AS:BDK's graphics are fairly well done. The enemies are goofy and relatively varied (considering the length of the game). I feel the animation could have been a little better for 1990, but it is still respectable. The game would have been fine as is, but the real thing that pleased me was the variety as far as level design. While the structure of the levels are typical to ordinary platformers and don't do anything special, the game takes your hero to locations that aren't typical to ordinary Akumajou titles. You travel through ice covered areas fighting snowmen and seals that use bombs. You travel on a train fighting hoodlums and street punks in a city subway system. You even fight UFOs and aliens at night in the city! You even have to take a quiz starring the Statue of Liberty! It's interesting to play an Akumajou game that is upbeat rather than dark and brooding, though it should be mentioned that there are a couple of spots in the game that can have significant slowdown. The game is bright and colorful...not to mention that the kid-friendly appeal is uncharacteristic of an Akumajou title.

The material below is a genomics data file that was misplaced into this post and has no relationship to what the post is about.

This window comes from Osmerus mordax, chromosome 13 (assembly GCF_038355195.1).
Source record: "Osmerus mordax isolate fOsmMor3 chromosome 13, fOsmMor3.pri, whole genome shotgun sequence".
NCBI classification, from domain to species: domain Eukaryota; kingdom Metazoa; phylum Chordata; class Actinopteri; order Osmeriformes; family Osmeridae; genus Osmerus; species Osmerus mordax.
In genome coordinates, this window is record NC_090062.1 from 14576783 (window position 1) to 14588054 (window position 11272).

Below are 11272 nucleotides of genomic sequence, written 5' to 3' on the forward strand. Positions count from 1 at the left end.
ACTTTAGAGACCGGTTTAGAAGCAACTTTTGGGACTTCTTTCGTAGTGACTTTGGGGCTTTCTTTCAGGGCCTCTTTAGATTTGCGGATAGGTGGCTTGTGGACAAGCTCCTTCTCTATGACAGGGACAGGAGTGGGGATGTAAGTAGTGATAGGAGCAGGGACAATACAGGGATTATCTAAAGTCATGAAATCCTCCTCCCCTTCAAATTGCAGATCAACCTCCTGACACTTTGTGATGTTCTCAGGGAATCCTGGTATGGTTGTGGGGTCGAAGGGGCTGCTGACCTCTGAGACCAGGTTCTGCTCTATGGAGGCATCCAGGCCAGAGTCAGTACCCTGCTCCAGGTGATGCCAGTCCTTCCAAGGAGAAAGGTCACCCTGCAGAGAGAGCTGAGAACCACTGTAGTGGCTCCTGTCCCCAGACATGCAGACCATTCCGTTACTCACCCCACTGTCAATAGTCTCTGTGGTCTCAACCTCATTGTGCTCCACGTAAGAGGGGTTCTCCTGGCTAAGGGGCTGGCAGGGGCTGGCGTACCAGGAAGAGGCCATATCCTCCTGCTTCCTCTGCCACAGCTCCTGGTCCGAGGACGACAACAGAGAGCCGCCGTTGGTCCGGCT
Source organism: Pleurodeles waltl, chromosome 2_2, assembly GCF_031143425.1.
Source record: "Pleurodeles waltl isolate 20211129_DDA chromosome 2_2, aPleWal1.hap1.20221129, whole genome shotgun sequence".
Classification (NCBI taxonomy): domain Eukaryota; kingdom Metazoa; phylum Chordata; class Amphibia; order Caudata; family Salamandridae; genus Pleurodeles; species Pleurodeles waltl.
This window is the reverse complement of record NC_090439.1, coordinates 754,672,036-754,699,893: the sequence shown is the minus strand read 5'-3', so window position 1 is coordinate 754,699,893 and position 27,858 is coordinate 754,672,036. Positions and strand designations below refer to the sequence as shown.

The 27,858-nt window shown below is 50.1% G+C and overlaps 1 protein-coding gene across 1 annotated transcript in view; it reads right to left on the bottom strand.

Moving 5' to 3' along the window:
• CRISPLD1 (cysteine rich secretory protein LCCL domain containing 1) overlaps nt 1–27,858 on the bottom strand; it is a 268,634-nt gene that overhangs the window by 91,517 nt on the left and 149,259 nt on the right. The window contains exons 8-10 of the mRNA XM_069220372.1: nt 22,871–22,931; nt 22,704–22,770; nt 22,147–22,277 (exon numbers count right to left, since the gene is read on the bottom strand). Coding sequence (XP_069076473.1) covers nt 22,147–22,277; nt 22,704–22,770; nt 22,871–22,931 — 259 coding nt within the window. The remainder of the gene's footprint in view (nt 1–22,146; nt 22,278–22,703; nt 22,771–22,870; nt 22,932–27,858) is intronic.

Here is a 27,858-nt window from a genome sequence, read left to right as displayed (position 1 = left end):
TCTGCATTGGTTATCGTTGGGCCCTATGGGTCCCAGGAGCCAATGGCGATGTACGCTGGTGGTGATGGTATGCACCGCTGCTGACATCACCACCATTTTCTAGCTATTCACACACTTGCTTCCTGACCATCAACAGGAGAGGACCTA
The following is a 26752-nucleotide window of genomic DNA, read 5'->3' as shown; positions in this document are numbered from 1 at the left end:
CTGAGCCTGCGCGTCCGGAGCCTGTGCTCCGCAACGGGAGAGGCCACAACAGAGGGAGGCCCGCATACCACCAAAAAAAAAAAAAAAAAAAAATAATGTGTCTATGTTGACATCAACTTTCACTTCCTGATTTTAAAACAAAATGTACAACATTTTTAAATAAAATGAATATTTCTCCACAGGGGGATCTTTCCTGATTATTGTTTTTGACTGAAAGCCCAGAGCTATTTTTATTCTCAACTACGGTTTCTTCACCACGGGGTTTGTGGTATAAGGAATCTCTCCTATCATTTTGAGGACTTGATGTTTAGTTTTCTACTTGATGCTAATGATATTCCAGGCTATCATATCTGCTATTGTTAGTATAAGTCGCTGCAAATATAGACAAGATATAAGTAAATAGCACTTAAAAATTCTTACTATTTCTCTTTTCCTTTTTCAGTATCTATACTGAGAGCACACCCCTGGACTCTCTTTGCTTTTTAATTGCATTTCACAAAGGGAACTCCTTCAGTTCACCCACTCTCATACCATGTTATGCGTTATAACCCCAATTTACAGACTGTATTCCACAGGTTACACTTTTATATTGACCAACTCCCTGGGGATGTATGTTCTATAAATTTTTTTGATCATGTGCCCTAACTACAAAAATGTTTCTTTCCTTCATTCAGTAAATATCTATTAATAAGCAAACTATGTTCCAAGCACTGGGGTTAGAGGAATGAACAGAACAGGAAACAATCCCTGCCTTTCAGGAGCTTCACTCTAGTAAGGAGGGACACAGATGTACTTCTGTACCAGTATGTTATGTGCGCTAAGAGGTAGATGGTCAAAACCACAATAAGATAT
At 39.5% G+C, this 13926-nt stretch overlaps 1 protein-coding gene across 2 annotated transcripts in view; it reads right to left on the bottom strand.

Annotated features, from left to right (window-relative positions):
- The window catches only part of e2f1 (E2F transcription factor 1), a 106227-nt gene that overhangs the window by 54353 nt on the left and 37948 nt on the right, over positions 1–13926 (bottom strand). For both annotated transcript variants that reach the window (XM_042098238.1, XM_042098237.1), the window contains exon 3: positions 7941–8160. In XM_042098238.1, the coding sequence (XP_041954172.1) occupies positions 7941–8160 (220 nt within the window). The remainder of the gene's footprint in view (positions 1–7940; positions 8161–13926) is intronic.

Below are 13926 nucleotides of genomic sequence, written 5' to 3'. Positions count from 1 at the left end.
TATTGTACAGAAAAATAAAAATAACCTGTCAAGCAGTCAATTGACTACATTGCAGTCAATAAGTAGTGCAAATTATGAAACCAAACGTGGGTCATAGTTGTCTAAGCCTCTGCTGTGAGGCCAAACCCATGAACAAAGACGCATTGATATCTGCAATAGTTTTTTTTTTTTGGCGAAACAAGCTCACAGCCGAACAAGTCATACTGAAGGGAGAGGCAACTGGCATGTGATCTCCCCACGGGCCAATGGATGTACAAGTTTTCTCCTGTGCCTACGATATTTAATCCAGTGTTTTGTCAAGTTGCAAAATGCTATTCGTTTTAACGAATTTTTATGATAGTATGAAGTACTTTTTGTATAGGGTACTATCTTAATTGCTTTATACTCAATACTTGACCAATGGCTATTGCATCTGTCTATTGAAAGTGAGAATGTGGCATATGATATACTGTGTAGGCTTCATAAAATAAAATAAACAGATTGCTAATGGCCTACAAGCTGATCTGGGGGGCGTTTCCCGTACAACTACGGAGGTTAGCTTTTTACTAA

The music is acceptable. Don't play this game expecting the music to retain the same level of quality of other NES Akumajou games. To have music that would appropriately match the quirky settings of the game, Konami obviously had to make some significant changes to the style and composition. The end result leaves me a little mixed...I feel the quality of the music works considering the wacky theme of the game, but I've heard better. The first stage music is is the music on the sky stage, but it feels as if something is missing from the picture. While the game is interesting because it is an Akumajou game set in unusual areas, the music doesn't really stand out much and it didn't exactly set the mood for me when I played it. This is probably because I am used to the music of the other NES Akumajou games. I hear it and acknowledge that it is playing in the background, but I was expecting better from Konami since they produce many tunes of great quality. The sound effects are average as well and consist of typical bleeps and bloops that you have come to love or hate from many NES games and other games.